24 February 2015

Deprivation of Liberty Safeguards – the story so far

Deprivation of Liberty Safeguards (DoLS) continue to hit the news, but who needs to do what about them is not really any clearer.

  • First, we had excoriating criticism from the House of Lords Select Committee tasked with reviewing the Mental Capacity Act (MCA). ‘Not fit for purpose’ was the judgement there.
  • P V Cheshire West and Chester Council and P & Q v Surrey County Council came next. In these cases the Supreme Court found that restrictions or potential restrictions placed on the young adults with learning and other disabilities amounted to a breach of their rights under Article 5 of the European Convention on Human Rights
  •  One consequence of a breach of Article 5 rights is a right to claim compensation
  • The Court also directed that judicial review of DoLS was required to avoid a breach of those rights.
  • The Court of Protection produced a new set of application forms and a streamlined procedure for the required judicial review

One of the difficulties is that the DoLS processes most care providers know are the Standard and Urgent Authorisation process set out in Schedule A1 of the MCA. Most will have their own processes for identifying when a DoLS arises, which forms to complete to initiate the process, and are aware that responsibility then passes to the Local Authority to assess the virtues of /justification for the request.

CQC has recently followed this with its own report on DoLS. Under the MCA, CQC has a responsibility to monitor DoLS nationally and to report to government. The report for 2013/14 laments the backlog within Local Authority teams in assessing applications for Standard and Urgent Authorisations. In practice, the approach CQC inspection teams are taking seems to vary. Some care providers dealing with seriously disabled young adults seem to be warned that Standard Authorisations will be required for every client. Some providers dealing with vulnerable elderly clients are being told that as long as they have a policy for each individual client, then they can rely on making an Urgent Authorisation request when they (for example) do not allow a resident the code for the key pad to leave.

Where does that leave care providers? If in doubt, apply is probably the best advice. More helpfully, when dealing with CQC be able to demonstrate you have taken the time to understand what DoLS are and what the circumstances of the recent cases were.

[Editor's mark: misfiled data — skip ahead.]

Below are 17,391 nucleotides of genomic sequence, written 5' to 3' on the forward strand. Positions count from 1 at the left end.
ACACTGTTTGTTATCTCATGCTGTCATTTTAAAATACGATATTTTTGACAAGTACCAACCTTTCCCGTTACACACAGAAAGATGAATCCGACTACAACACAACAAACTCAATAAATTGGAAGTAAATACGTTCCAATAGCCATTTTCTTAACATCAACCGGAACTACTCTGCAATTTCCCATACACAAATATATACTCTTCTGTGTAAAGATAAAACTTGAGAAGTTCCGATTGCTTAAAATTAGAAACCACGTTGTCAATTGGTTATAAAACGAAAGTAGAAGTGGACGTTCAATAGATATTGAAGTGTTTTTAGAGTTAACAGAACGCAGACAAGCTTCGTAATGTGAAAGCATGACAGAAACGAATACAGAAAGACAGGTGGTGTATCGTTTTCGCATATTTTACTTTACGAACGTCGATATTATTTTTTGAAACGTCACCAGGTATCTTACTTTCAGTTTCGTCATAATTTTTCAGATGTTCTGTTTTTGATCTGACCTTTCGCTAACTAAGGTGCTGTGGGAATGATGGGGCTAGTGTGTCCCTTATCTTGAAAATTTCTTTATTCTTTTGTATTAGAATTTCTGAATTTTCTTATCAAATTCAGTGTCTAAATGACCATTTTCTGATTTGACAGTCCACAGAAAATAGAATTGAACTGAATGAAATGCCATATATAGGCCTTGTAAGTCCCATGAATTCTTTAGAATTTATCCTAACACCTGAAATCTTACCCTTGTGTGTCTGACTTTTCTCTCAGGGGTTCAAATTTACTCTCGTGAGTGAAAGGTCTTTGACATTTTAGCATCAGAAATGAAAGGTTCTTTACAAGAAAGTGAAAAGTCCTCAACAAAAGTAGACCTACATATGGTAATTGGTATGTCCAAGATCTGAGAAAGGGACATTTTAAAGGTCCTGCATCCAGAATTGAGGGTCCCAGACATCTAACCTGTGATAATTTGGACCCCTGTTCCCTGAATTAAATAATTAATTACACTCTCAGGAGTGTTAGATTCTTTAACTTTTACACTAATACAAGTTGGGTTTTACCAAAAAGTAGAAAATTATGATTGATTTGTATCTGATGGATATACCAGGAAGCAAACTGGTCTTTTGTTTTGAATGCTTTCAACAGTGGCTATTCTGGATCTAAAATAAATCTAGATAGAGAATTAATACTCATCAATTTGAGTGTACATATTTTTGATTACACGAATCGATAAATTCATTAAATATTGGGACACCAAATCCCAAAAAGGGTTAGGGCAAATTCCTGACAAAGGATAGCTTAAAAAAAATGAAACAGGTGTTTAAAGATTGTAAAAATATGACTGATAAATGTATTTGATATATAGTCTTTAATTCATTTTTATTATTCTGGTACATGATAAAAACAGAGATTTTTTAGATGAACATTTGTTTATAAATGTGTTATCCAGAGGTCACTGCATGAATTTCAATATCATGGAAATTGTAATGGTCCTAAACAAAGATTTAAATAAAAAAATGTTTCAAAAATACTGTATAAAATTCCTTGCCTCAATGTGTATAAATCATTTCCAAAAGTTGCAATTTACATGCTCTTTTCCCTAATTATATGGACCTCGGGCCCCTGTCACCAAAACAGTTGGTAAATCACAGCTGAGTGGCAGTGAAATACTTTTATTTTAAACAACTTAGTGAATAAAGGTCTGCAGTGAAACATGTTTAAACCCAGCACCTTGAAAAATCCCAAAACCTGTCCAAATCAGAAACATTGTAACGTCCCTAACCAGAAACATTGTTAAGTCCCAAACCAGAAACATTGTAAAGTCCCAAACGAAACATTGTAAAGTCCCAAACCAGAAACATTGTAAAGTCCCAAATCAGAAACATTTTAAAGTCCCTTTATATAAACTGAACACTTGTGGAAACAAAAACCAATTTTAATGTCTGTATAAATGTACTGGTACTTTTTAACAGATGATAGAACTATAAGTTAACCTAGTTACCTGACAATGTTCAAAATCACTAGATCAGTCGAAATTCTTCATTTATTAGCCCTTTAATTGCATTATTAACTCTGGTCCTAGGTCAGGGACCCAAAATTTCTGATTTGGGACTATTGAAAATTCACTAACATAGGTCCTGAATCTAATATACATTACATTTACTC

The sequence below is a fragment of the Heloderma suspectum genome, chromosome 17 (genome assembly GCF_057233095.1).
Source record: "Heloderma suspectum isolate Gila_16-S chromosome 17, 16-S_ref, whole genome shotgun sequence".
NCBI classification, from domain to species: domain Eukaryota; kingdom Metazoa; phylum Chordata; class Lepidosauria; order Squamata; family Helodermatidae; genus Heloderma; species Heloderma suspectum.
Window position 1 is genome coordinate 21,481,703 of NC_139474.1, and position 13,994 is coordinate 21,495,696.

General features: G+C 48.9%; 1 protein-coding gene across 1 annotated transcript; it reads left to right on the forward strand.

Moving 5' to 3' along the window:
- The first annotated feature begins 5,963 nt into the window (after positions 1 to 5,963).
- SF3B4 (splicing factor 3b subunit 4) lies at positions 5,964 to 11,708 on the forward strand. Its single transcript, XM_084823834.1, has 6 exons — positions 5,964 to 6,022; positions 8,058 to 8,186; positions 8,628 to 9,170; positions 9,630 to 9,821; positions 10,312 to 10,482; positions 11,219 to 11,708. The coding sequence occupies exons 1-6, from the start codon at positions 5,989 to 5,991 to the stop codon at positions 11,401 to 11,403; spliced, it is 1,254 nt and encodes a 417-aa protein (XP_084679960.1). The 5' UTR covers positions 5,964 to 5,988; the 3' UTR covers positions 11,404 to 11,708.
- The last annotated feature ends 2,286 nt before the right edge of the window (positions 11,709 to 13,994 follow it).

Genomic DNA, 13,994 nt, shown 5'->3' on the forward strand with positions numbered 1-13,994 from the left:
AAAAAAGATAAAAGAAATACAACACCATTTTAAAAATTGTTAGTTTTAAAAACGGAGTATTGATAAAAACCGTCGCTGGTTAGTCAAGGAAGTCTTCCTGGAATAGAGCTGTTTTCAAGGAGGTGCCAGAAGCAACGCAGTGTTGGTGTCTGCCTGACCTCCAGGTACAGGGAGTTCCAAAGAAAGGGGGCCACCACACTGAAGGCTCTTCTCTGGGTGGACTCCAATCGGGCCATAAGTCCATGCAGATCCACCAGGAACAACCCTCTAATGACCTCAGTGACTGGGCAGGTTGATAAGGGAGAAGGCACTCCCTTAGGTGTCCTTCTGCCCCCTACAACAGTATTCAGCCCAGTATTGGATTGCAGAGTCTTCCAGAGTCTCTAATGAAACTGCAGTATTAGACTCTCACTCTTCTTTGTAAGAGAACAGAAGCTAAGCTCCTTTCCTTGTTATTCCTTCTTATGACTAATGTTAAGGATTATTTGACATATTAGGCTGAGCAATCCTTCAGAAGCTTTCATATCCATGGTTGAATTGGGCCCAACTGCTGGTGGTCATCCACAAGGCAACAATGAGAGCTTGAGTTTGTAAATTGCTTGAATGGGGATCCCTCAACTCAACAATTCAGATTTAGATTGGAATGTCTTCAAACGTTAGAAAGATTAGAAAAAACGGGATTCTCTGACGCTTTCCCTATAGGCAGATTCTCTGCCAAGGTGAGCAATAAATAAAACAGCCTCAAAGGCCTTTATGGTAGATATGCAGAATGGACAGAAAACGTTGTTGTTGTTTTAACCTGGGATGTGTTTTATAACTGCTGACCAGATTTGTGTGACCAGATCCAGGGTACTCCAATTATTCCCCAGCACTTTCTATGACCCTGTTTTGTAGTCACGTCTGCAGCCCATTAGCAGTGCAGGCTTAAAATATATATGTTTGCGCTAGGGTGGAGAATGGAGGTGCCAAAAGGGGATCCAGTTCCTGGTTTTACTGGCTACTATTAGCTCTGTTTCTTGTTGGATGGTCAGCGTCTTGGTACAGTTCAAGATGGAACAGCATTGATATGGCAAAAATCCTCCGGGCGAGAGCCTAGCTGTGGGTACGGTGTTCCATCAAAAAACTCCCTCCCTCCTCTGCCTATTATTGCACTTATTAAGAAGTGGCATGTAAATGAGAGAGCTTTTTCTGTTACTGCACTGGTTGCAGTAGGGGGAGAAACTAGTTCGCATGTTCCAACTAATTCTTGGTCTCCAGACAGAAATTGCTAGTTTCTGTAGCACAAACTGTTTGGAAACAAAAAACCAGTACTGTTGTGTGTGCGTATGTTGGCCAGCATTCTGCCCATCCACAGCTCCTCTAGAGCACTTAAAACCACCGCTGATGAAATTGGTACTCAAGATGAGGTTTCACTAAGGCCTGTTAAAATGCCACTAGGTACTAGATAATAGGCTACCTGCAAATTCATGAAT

• The Cheshire West cases involved young adults – 17 and 18 years old. Be particularly aware of the age and support needs of your clients. They all had learning disabilities complex care needs. In some circumstances behaviour had to managed for the client’s own safety.
  • The individuals were cared for in small scale care environments – local authority placements in bungalows with extensive care and support in the house and when at school or engaged in social activities
  • In one case the client was cared for by a step mother, who was quite clear that she had never had to act on it, but if her daughter had tried to leave the house without her or without suitable support, she would have stopped her from doing so.
  • DoLS apply as much to clients who are in respite care placements as much as with permanent residents.
  • If the care plan for any client refers to preventing them from leaving – apply for a Standard Authorisation
  • Watch for CQC further guidance, and indeed for other guidance as more cases are heard by the Court, and the principles are further refined and defined.

So where will problems arise?

There are already lawyers gearing up to make compensation claims when Article 5 rights are breached. So, make sure that as a care provider you have clear guidelines and records. One potential difficulty will be where the Local Authority decide not to approve an Authorisation request. You will need to discuss (and record the outcome of the discussions in the care plan) with Social Workers about what they think can and cannot be done, and if you feel there are risks associated with their proposals, make sure you clearly record your concerns. If you feel that you do not agree with the Local Authority refusal, ultimate authority to approve these decisions rests with the Court of Protection. Should your home have a policy about whether it will ever consider such an approach, and if so in which circumstances?

Should you have a policy of chasing your Local Authority about Authorisation requests which seem to be going nowhere?

Bear in mind, you are balancing your responsibility to provide safe and secure care, with a need to respect the individual’s rights. A Health and Welfare Attorney or Deputy can agree a particular restriction, in much the same way the Local Authority can approve a Standard Authorisation, but the Court still needs to review those restrictions. You should have a policy as to how you will deal with restrictions even if they are agreed by an Attorney or Deputy.

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About the Author
Charlotte Thornton-Smith, Partner, Head of Worcester Office and Health & Social Care Sector
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